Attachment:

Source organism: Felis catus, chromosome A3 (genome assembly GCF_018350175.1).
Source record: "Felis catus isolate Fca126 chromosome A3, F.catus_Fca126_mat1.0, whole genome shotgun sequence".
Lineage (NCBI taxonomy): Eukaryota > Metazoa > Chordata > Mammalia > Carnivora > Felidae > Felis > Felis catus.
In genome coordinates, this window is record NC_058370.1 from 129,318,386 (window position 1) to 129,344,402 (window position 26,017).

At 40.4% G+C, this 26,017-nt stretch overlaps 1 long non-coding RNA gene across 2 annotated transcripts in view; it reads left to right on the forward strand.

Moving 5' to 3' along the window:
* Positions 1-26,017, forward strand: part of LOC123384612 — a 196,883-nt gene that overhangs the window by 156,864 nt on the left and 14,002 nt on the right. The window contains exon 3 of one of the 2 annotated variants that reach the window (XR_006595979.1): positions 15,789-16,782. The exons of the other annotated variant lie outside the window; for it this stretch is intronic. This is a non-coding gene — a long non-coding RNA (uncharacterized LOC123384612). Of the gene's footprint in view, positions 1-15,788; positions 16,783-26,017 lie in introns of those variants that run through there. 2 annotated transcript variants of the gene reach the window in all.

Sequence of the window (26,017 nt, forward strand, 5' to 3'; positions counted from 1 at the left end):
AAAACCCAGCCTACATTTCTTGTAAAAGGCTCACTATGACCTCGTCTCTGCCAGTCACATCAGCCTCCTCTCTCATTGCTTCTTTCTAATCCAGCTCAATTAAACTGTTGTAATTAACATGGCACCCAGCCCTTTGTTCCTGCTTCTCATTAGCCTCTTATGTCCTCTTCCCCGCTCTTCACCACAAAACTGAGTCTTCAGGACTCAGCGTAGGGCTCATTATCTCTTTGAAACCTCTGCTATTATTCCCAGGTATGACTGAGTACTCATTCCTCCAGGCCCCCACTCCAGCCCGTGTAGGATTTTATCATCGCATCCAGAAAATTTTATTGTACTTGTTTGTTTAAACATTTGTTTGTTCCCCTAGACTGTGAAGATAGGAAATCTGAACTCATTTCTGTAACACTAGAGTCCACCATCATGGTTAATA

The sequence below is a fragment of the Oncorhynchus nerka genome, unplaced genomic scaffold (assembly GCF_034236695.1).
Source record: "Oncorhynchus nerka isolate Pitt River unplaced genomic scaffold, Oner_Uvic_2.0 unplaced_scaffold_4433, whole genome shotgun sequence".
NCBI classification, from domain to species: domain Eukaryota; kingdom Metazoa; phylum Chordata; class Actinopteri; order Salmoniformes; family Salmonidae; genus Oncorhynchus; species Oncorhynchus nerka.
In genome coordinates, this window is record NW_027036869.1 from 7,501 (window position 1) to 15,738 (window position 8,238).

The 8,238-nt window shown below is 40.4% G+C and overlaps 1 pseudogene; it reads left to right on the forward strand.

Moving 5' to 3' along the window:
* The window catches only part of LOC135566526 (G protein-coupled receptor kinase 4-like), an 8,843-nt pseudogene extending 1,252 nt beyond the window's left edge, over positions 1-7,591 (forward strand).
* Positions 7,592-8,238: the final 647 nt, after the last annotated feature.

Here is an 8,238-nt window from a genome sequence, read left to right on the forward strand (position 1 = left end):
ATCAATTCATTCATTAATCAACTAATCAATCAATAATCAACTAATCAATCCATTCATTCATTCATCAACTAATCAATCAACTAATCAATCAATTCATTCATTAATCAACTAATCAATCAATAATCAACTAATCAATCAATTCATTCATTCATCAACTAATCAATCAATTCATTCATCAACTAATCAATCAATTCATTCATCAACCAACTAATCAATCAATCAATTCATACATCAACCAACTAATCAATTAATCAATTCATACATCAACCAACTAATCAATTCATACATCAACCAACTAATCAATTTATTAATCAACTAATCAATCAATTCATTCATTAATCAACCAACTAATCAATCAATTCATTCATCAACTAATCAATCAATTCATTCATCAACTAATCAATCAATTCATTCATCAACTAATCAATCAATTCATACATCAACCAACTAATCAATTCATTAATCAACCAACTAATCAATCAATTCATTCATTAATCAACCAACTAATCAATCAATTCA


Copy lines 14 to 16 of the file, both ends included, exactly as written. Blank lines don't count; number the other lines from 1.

The 8,238-nt window shown below is 40.4% G+C and overlaps 1 pseudogene; it reads left to right on the forward strand.

Moving 5' to 3' along the window:
* The window catches only part of LOC135566526 (G protein-coupled receptor kinase 4-like), an 8,843-nt pseudogene extending 1,252 nt beyond the window's left edge, over positions 1-7,591 (forward strand).